The severity of symptoms can also vary from person to person. According to the NIH, most people with ulcerative colitis symptoms initially have mild to moderate signs of the disease, with approximately 10% experiencing severe symptoms such as frequent bloody stools. Regardless of severity, most people have periods of remission (when they have no symptoms) that can last weeks or years, the NIH says, and periods of “flares” or active illness.
The symptoms you treat may also depend on the location of your UC. Speaking of …
Types of ulcerative colitis
Doctors usually classify ulcerative colitis based on where it occurs in your digestive tract. These are the main forms according to the Mayo Clinic:
Ulcerative proctitis: In this form of the disease, which is the mildest, a person has inflammation in the area closest to the rectum. Rectal bleeding can be the only sign of the disease.
Proctosigmoiditis: Inflammation with this form of the disease affects the rectum and lower end of a person̵
Left colitis: This includes inflammation from the rectum through the lower colon to the descending colon. In addition to bloody diarrhea and stomach pain on the left side, weight loss can also occur.
Pancolitis: This usually affects a person’s entire large intestine and causes bloody diarrhea which can be severe, abdominal pain, fatigue, and severe weight loss.
Acute severe ulcerative colitis: This form of colitis is rare and affects the entire colon. It can cause severe pain, diarrhea, bleeding, fever, and an inability to eat.
Complications from ulcerative colitis can be dangerous, which is why it is so important to seek treatment.
People with ulcerative colitis can get very sick from weight loss, malnutrition and develop anemia (low blood count), which can cause problems like fatigue, says Dr. Ananthakrishnan. In more severe cases, ulcerative colitis can affect a person’s ability to function normally, he says. It can also increase your risk of toxic megacolon, which can burst the colon and expose you to systemic infection like sepsis, says Dr. med. Darrell Gray, MPH, gastroenterologist at Ohio State University’s Wexner Medical Center, told SELF. People with more severe cases are also at increased risk of developing colon cancer and other serious conditions like liver disease, says Dr. Rudolph Bedford, gastroenterologist at Providence Saint Johns Health Center in Santa Monica, California, told SELF.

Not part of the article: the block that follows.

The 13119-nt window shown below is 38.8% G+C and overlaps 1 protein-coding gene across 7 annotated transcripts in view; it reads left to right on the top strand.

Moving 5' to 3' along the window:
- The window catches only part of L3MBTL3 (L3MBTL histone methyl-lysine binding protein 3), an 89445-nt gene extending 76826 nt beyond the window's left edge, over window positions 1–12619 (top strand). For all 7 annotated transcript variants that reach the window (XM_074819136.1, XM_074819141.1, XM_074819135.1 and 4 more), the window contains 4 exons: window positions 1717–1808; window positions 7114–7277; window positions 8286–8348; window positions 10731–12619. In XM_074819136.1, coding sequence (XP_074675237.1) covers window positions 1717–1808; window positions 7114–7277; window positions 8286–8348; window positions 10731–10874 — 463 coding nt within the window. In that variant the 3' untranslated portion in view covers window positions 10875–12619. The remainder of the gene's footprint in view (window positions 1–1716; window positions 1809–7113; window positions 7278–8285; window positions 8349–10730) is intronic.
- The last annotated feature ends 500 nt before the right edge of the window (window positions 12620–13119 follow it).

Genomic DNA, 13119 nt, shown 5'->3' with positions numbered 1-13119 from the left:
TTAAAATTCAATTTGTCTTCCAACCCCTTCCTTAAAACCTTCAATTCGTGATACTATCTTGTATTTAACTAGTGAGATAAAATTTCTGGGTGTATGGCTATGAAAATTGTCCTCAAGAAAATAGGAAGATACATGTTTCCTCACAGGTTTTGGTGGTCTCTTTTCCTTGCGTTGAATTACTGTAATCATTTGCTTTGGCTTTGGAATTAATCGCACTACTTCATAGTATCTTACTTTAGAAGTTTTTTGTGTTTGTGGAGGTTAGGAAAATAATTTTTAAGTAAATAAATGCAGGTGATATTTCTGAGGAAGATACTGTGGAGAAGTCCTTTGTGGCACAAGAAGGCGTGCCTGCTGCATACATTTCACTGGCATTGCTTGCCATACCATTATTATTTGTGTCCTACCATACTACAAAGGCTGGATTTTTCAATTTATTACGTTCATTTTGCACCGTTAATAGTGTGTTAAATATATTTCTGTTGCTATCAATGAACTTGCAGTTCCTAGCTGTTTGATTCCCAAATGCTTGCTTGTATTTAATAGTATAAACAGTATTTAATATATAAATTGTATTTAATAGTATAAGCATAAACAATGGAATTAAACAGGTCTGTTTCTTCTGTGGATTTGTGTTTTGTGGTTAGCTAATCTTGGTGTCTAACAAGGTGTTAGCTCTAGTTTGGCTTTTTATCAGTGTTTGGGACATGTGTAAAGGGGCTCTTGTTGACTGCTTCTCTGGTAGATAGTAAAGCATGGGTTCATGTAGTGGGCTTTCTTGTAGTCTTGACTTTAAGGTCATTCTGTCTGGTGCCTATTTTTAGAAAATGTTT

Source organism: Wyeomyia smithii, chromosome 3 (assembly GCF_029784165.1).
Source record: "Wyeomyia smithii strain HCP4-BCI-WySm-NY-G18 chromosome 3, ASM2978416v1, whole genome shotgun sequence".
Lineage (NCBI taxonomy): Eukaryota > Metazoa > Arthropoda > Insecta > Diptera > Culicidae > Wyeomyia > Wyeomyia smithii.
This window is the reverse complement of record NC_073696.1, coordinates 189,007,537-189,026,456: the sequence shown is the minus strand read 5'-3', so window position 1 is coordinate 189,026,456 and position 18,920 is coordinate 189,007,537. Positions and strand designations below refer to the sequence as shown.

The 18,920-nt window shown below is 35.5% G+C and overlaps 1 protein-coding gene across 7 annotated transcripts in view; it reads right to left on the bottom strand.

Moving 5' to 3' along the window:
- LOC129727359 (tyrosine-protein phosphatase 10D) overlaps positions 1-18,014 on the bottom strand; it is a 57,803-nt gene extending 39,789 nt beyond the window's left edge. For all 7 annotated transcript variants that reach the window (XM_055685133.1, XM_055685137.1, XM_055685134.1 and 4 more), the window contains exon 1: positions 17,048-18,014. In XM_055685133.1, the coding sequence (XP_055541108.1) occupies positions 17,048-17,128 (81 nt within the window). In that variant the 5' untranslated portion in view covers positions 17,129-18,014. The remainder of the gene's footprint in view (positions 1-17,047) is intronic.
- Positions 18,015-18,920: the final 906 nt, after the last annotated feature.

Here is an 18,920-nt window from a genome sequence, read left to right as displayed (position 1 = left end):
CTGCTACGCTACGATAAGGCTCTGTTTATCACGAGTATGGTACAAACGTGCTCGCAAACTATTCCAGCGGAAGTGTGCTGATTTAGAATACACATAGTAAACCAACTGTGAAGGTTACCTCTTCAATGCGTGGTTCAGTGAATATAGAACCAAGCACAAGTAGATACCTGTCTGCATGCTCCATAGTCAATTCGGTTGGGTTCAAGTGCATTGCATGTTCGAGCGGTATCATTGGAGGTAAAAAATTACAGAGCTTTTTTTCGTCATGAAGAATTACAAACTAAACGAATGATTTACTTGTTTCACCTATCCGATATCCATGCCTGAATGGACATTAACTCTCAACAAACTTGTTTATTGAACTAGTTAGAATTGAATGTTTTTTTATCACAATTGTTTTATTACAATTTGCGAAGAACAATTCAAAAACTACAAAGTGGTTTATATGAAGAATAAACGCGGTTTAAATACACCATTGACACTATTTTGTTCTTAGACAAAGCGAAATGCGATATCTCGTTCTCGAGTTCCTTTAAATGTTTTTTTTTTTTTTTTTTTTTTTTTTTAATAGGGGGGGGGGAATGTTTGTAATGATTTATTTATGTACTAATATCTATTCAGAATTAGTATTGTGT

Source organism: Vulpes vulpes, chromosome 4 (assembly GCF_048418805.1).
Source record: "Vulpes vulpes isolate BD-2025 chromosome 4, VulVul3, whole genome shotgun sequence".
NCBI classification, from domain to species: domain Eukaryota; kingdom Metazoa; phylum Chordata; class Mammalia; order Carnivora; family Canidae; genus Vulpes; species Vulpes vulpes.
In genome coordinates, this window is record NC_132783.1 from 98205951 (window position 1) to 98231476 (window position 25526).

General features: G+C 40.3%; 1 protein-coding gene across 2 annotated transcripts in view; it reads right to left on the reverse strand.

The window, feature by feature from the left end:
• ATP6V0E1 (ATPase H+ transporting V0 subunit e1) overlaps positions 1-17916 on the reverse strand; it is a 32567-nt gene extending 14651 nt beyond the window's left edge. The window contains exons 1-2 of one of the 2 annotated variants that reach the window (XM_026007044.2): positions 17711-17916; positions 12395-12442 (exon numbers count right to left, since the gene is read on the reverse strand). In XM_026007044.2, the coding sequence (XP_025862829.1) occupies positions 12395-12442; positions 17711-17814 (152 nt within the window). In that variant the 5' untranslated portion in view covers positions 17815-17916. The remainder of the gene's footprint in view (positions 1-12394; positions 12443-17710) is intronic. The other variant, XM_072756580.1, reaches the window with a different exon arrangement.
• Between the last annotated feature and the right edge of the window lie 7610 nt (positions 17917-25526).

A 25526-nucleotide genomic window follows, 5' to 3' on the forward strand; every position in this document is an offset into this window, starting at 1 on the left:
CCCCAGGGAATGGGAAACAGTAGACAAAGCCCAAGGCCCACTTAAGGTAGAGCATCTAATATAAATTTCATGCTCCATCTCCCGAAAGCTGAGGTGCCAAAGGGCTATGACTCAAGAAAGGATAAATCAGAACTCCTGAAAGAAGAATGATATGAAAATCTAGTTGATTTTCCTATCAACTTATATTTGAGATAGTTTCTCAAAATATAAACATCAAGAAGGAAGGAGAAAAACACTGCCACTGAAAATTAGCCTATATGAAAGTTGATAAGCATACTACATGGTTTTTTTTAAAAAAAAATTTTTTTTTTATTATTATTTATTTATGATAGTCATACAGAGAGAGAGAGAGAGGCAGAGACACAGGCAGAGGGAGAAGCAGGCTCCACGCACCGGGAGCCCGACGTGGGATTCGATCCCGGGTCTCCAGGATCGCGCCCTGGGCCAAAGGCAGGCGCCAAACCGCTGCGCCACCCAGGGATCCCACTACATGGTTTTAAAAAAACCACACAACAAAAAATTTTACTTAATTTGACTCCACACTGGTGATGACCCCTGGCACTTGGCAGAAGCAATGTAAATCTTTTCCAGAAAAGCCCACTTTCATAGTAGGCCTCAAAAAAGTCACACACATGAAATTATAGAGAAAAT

Ulcerative colitis can be fatal if you have a severe case that is left untreated, says Dr. Bedford. The possibility of an ulcerative colitis diagnosis may be daunting (or ashamed of your symptoms), but nothing should stop you from getting the help you need. With a doctor in your corner, you can find the best ways to treat your ulcerative colitis together. (And if you get a diagnosis? We have advice on that too.)
Depending on your symptoms of ulcerative colitis, the disease is not always easy to diagnose, especially since it can be mild at first. “These symptoms can be subtle and representative of other things,” says Dr. Gray.
However, doctors may do blood tests, stool tests, and a colonoscopy to get a correct diagnosis. According to the Mayo Clinic, if you’re having more severe symptoms, your doctor may also do a standard x-ray of your abdominal area or a CT scan of your abdomen or pelvis to check for more serious complications (like a perforated colon).
The most common ulcerative colitis treatments are oral medications called 5-aminosalicylates, which are often used in milder cases, says Dr. Ananthakrishnan. Depending on the location of your ulcerative colitis, you can take it as an enema or suppository instead. According to the Mayo Clinic, your doctor may also prescribe short-term corticosteroids such as prednisone or budesonide for moderate to severe cases.